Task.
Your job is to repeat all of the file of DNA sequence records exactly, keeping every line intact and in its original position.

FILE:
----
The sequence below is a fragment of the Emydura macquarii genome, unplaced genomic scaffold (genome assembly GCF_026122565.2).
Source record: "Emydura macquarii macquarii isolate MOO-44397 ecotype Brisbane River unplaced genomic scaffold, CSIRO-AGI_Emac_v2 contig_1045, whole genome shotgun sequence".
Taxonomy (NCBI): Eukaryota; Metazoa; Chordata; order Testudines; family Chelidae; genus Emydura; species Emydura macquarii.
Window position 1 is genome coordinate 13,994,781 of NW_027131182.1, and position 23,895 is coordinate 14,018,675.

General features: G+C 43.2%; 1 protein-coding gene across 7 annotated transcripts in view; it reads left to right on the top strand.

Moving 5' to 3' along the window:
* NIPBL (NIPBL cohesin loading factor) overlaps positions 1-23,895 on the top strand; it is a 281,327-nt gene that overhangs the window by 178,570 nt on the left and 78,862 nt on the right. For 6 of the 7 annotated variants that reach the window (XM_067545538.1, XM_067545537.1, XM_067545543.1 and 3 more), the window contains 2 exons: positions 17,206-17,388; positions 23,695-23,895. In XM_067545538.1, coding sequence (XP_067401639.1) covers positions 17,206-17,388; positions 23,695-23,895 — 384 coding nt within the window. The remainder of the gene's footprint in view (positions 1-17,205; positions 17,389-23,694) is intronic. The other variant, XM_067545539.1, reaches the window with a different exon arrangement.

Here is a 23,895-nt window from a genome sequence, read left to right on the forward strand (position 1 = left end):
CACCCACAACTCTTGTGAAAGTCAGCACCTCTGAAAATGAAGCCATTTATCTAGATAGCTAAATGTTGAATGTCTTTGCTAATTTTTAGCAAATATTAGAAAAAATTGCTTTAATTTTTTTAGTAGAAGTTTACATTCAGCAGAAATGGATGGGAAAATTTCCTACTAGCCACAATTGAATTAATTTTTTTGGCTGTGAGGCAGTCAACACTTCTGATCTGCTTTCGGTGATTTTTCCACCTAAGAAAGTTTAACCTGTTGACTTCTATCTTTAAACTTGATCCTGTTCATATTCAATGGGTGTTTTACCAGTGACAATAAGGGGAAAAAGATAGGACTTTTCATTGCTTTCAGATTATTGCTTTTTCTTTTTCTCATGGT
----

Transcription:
The sequence below is a fragment of the Emydura macquarii genome, unplaced genomic scaffold (genome assembly GCF_026122565.2).
Source record: "Emydura macquarii macquarii isolate MOO-44397 ecotype Brisbane River unplaced genomic scaffold, CSIRO-AGI_Emac_v2 contig_1045, whole genome shotgun sequence".
Taxonomy (NCBI): Eukaryota; Metazoa; Chordata; order Testudines; family Chelidae; genus Emydura; species Emydura macquarii.
Window position 1 is genome coordinate 13,994,781 of NW_027131182.1, and position 23,895 is coordinate 14,018,675.

General features: G+C 43.2%; 1 protein-coding gene across 7 annotated transcripts in view; it reads left to right on the top strand.

Moving 5' to 3' along the window:
* NIPBL (NIPBL cohesin loading factor) overlaps positions 1-23,895 on the top strand; it is a 281,327-nt gene that overhangs the window by 178,570 nt on the left and 78,862 nt on the right. For 6 of the 7 annotated variants that reach the window (XM_067545538.1, XM_067545537.1, XM_067545543.1 and 3 more), the window contains 2 exons: positions 17,206-17,388; positions 23,695-23,895. In XM_067545538.1, coding sequence (XP_067401639.1) covers positions 17,206-17,388; positions 23,695-23,895 — 384 coding nt within the window. The remainder of the gene's footprint in view (positions 1-17,205; positions 17,389-23,694) is intronic. The other variant, XM_067545539.1, reaches the window with a different exon arrangement.

Here is a 23,895-nt window from a genome sequence, read left to right on the forward strand (position 1 = left end):
CACCCACAACTCTTGTGAAAGTCAGCACCTCTGAAAATGAAGCCATTTATCTAGATAGCTAAATGTTGAATGTCTTTGCTAATTTTTAGCAAATATTAGAAAAAATTGCTTTAATTTTTTTAGTAGAAGTTTACATTCAGCAGAAATGGATGGGAAAATTTCCTACTAGCCACAATTGAATTAATTTTTTTGGCTGTGAGGCAGTCAACACTTCTGATCTGCTTTCGGTGATTTTTCCACCTAAGAAAGTTTAACCTGTTGACTTCTATCTTTAAACTTGATCCTGTTCATATTCAATGGGTGTTTTACCAGTGACAATAAGGGGAAAAAGATAGGACTTTTCATTGCTTTCAGATTATTGCTTTTTCTTTTTCTCATGGT